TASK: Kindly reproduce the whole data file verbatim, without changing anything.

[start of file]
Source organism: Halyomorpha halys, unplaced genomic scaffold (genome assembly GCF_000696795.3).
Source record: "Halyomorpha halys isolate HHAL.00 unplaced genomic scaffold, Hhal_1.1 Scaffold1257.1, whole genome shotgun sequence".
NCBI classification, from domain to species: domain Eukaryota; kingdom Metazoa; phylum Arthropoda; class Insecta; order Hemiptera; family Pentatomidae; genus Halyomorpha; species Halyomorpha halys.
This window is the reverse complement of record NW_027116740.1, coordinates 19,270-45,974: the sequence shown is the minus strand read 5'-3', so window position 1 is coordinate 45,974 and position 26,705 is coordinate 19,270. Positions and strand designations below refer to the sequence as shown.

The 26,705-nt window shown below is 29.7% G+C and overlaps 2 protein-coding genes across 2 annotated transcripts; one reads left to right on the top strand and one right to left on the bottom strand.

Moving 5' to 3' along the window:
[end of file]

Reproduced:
Source organism: Halyomorpha halys, unplaced genomic scaffold (genome assembly GCF_000696795.3).
Source record: "Halyomorpha halys isolate HHAL.00 unplaced genomic scaffold, Hhal_1.1 Scaffold1257.1, whole genome shotgun sequence".
NCBI classification, from domain to species: domain Eukaryota; kingdom Metazoa; phylum Arthropoda; class Insecta; order Hemiptera; family Pentatomidae; genus Halyomorpha; species Halyomorpha halys.
This window is the reverse complement of record NW_027116740.1, coordinates 19,270-45,974: the sequence shown is the minus strand read 5'-3', so window position 1 is coordinate 45,974 and position 26,705 is coordinate 19,270. Positions and strand designations below refer to the sequence as shown.

The 26,705-nt window shown below is 29.7% G+C and overlaps 2 protein-coding genes across 2 annotated transcripts; one reads left to right on the top strand and one right to left on the bottom strand.

Moving 5' to 3' along the window: